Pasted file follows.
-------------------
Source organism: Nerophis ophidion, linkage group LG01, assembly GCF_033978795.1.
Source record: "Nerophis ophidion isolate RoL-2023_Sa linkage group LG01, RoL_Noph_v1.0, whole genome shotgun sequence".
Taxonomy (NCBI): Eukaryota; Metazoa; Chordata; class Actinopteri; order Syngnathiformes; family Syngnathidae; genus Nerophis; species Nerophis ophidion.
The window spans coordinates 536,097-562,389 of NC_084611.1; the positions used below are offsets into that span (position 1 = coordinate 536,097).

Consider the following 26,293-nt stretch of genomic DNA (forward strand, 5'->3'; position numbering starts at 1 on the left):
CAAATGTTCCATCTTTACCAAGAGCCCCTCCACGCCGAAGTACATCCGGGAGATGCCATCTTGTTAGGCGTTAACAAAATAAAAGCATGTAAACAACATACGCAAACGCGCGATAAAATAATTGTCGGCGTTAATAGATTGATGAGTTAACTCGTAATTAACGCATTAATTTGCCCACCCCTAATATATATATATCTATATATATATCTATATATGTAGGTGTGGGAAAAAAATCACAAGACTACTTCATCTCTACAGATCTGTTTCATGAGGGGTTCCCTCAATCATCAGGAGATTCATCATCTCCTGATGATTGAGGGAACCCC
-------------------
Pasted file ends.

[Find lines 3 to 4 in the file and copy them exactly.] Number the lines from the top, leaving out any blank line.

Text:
Taxonomy (NCBI): Eukaryota; Metazoa; Chordata; class Actinopteri; order Syngnathiformes; family Syngnathidae; genus Nerophis; species Nerophis ophidion.
The window spans coordinates 536,097-562,389 of NC_084611.1; the positions used below are offsets into that span (position 1 = coordinate 536,097).